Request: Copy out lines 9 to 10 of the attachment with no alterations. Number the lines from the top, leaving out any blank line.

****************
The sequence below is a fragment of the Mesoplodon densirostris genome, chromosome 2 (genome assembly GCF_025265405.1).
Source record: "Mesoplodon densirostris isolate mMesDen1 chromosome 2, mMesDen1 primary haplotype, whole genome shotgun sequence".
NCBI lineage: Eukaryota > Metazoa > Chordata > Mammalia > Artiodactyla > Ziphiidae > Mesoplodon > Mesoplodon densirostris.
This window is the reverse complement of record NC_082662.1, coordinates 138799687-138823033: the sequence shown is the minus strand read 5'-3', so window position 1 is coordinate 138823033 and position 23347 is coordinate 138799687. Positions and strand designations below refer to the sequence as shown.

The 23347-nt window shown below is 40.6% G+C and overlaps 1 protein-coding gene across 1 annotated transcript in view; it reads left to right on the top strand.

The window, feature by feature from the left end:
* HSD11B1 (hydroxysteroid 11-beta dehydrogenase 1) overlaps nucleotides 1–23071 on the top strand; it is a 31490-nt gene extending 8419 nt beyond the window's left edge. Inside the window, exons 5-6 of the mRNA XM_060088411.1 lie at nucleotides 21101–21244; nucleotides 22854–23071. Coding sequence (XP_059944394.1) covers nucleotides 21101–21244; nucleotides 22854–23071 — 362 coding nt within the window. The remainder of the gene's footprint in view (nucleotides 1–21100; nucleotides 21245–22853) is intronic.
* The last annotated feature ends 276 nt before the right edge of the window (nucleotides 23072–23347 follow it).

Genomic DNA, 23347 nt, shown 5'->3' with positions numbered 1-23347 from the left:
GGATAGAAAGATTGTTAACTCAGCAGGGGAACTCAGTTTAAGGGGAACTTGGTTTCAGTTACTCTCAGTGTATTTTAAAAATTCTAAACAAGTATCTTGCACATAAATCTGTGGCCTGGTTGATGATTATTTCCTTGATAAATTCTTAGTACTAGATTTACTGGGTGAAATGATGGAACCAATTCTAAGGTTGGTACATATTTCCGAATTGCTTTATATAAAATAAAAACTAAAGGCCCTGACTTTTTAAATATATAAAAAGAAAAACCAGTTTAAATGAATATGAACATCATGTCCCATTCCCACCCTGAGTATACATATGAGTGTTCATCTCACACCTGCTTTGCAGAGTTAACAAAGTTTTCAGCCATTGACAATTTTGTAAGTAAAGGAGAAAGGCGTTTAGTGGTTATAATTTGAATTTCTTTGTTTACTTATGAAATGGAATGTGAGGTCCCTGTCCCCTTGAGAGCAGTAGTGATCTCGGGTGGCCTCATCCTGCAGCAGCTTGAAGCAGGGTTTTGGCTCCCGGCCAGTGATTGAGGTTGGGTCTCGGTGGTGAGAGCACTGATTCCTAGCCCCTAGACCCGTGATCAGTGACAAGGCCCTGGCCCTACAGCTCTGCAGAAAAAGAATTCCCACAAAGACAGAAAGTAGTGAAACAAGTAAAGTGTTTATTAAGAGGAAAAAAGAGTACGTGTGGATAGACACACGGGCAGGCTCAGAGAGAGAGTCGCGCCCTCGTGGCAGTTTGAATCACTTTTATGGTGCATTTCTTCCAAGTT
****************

Genomic DNA, 23347 nt, shown 5'->3' with positions numbered 1-23347 from the left:
GGATAGAAAGATTGTTAACTCAGCAGGGGAACTCAGTTTAAGGGGAACTTGGTTTCAGTTACTCTCAGTGTATTTTAAAAATTCTAAACAAGTATCTTGCACATAAATCTGTGGCCTGGTTGATGATTATTTCCTTGATAAATTCTTAGTACTAGATTTACTGGGTGAAATGATGGAACCAATTCTAAGGTTGGTACATATTTCCGAATTGCTTTATATAAAATAAAAACTAAAGGCCCTGACTTTTTAAATATATAAAAAGAAAAACCAGTTTAAATGAATATGAACATCATGTCCCATTCCCACCCTGAGTATACATATGAGTGTTCATCTCACACCTGCTTTGCAGAGTTAACAAAGTTTTCAGCCATTGACAATTTTGTAAGTAAAGGAGAAAGGCGTTTAGTGGTTATAATTTGAATTTCTTTGTTTACTTATGAAATGGAATGTGAGGTCCCTGTCCCCTTGAGAGCAGTAGTGATCTCGGGTGGCCTCATCCTGCAGCAGCTTGAAGCAGGGTTTTGGCTCCCGGCCAGTGATTGAGGTTGGGTCTCGGTGGTGAGAGCACTGATTCCTAGCCCCTAGACCCGTGATCAGTGACAAGGCCCTGGCCCTACAGCTCTGCAGAAAAAGAATTCCCACAAAGACAGAAAGTAGTGAAACAAGTAAAGTGTTTATTAAGAGGAAAAAAGAGTACGTGTGGATAGACACACGGGCAGGCTCAGAGAGAGAGTCGCGCCCTCGTGGCAGTTTGAATCACTTTTATGGTGCATTTCTTCCAAGTT